If you are going to spend the money on tools like Photoshop, NIK Software’s Sharpener Pro, PhotoKit Sharpener, Photo Ninja (formerly Noise Ninja), Neat Image, Topaz, etc, know that you are going to have a learning curve and make sure that you are going to get your money’s worth. Work with your tools and try various methods to find out what works best. There is no single tool or method that is exclusively able to produce excellent output, it is the operator who does that! All of the above (and more!) are tools to help you achieve the best possible print from your image.
By the time the basketball tournaments were underway, folks were asking me about baseball and softball! Sorry I haven't had time to post anything until now.
The "rules" for shooting baseball are the same as for any other sport: combine action, emotion, composition, and light. Rarely do all of these come together in front of your camera though, so try for as many as you can. But the very first consideration is always safety.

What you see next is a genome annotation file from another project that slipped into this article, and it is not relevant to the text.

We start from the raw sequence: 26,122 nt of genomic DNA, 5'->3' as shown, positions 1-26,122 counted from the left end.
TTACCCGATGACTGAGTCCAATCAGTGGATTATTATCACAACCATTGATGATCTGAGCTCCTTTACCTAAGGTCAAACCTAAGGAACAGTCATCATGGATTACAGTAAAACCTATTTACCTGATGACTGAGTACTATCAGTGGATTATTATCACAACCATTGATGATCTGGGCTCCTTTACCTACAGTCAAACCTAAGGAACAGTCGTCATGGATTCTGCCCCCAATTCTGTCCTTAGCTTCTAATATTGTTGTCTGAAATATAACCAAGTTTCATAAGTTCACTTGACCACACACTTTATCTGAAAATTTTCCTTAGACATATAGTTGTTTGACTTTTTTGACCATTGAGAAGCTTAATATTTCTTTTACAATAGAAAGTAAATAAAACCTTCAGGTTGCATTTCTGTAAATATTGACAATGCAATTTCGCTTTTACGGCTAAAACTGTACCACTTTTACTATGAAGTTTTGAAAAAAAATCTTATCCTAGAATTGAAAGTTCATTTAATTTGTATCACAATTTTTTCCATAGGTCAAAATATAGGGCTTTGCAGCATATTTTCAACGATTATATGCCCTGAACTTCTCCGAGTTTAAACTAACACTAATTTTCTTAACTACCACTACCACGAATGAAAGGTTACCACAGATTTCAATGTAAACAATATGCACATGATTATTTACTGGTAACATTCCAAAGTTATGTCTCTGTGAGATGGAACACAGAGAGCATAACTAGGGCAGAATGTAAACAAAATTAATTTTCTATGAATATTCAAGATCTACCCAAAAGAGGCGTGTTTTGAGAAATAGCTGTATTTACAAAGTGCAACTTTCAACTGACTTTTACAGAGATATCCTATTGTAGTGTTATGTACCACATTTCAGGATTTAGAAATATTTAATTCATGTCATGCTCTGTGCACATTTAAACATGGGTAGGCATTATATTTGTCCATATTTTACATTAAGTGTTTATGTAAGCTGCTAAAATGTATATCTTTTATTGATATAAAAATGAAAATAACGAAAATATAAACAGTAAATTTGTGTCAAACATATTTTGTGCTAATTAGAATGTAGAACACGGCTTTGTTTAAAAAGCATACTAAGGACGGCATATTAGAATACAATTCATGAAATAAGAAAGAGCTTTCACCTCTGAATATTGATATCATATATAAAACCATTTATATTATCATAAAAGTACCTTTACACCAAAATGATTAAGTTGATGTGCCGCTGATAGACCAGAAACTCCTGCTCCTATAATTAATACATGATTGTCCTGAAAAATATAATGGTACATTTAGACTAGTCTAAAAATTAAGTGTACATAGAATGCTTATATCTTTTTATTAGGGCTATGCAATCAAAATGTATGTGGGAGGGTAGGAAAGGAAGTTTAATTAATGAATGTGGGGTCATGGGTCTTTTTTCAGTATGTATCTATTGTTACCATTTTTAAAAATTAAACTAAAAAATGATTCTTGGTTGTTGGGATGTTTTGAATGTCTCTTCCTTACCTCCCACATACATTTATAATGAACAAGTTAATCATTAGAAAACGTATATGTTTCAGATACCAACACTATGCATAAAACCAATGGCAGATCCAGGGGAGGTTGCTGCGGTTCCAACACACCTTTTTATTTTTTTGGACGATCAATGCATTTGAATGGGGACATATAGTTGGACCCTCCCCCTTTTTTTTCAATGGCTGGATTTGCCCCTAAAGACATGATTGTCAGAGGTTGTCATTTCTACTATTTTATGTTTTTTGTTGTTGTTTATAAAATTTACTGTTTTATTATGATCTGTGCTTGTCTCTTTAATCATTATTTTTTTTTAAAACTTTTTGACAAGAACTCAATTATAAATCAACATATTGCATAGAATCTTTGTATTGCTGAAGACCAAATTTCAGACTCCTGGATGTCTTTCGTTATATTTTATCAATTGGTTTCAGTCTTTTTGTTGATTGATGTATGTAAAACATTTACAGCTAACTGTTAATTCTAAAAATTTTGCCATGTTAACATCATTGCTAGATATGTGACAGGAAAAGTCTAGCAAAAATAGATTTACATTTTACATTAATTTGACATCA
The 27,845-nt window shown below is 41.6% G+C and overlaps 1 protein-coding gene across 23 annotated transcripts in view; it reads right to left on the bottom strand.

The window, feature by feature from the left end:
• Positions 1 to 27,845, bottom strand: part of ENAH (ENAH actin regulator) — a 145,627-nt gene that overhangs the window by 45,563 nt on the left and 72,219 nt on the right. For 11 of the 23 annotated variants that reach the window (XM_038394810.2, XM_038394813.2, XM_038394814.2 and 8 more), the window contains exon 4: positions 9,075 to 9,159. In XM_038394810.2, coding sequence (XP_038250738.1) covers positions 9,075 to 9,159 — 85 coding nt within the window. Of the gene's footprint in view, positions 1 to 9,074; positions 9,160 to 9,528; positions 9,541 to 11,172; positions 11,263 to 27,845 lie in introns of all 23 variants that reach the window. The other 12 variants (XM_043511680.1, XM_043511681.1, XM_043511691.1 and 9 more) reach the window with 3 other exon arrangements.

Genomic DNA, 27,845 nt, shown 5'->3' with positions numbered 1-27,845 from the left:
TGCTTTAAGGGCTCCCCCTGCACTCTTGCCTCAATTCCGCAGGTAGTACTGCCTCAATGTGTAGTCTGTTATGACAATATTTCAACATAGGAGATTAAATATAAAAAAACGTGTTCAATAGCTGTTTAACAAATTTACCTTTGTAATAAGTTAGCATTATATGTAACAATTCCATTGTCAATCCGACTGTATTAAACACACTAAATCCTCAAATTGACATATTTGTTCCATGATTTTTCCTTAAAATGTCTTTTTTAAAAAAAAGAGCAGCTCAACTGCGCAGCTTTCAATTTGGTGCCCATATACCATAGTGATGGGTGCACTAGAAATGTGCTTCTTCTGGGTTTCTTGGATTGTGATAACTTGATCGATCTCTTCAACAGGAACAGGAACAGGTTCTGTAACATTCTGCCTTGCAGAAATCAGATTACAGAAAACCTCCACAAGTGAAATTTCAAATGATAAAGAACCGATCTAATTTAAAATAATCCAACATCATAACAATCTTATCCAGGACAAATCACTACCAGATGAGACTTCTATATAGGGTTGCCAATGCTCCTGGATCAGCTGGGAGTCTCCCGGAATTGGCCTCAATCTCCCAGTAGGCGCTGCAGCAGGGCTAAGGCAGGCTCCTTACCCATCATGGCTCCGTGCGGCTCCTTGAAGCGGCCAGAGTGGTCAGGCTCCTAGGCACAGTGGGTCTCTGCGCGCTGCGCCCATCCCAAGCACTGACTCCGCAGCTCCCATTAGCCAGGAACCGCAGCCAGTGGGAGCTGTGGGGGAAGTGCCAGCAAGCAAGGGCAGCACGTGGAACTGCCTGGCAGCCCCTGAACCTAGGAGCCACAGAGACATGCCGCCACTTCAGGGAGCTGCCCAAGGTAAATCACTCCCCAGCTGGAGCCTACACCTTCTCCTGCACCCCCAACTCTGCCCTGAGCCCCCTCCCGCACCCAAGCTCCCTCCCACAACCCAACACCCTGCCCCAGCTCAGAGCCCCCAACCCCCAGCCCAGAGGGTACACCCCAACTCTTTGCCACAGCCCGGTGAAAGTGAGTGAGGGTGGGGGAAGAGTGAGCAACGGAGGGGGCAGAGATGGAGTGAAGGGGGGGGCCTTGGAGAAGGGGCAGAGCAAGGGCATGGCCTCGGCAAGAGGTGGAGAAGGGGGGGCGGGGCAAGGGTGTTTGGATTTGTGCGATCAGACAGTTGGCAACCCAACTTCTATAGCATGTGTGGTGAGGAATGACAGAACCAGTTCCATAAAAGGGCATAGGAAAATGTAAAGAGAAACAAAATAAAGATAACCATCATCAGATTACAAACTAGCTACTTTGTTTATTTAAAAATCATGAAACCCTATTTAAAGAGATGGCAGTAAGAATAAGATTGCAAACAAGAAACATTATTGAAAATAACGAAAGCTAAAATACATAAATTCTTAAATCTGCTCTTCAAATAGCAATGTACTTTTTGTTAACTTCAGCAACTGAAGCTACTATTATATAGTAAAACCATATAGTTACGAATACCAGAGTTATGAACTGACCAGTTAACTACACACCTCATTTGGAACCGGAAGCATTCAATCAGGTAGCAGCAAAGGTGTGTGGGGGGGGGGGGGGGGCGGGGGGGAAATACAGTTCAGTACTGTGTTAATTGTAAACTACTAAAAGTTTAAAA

SAFETY: Baseballs can be deadly. They hurt and leave bruises on your thighs and give concussions or worse when they hit your head. Bats do break, and pieces go flying. Make sure that you are out of bounds at all times, and be extra careful the closer to home plate that you are. Safety netting will slow the ball down, but will not be of much protection to you or your lens if you are pressed up against it and the ball comes your way. If you get access to the photo wells at Stadiums, be extra careful, as balls do come your way ... usually at 90 mph or faster. One of the best tools for self-protection is to use the dugout as a barrier between me and the ball; I literally hide behind it and use it as a shooting blind! NEVER go inside a dugout without permission. Falsh photography is prohibited, as it can blind the fielders and endanger them. If you are using remotes, they cannot protrude onto the playing area, even if mounted out of bounds.
ACTION: Fortunately, baseball is predictable as to where things are going to happen. Let's look at some of the specifics:
(sorry I cheated ... this one is running to third base on a base-hit!)